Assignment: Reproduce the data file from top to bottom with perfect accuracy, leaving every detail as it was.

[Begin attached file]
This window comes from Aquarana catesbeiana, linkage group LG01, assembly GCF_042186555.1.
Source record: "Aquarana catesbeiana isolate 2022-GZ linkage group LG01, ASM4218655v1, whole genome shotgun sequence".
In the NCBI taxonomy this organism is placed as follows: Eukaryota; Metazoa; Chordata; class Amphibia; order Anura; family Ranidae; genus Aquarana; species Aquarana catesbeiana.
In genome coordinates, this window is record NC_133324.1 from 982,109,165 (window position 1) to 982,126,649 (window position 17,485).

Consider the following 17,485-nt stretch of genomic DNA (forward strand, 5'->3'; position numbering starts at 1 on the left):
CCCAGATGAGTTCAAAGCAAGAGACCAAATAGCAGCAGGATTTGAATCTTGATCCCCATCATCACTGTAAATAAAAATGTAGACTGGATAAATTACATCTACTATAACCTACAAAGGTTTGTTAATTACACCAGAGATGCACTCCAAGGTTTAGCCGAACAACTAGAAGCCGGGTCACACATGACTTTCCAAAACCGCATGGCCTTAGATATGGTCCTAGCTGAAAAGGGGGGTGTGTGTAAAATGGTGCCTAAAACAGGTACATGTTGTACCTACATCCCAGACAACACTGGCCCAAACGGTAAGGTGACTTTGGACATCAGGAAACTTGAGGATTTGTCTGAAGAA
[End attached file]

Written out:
This window comes from Aquarana catesbeiana, linkage group LG01, assembly GCF_042186555.1.
Source record: "Aquarana catesbeiana isolate 2022-GZ linkage group LG01, ASM4218655v1, whole genome shotgun sequence".
In the NCBI taxonomy this organism is placed as follows: Eukaryota; Metazoa; Chordata; class Amphibia; order Anura; family Ranidae; genus Aquarana; species Aquarana catesbeiana.
In genome coordinates, this window is record NC_133324.1 from 982,109,165 (window position 1) to 982,126,649 (window position 17,485).

Consider the following 17,485-nt stretch of genomic DNA (forward strand, 5'->3'; position numbering starts at 1 on the left):
CCCAGATGAGTTCAAAGCAAGAGACCAAATAGCAGCAGGATTTGAATCTTGATCCCCATCATCACTGTAAATAAAAATGTAGACTGGATAAATTACATCTACTATAACCTACAAAGGTTTGTTAATTACACCAGAGATGCACTCCAAGGTTTAGCCGAACAACTAGAAGCCGGGTCACACATGACTTTCCAAAACCGCATGGCCTTAGATATGGTCCTAGCTGAAAAGGGGGGTGTGTGTAAAATGGTGCCTAAAACAGGTACATGTTGTACCTACATCCCAGACAACACTGGCCCAAACGGTAAGGTGACTTTGGACATCAGGAAACTTGAGGATTTGTCTGAAGAA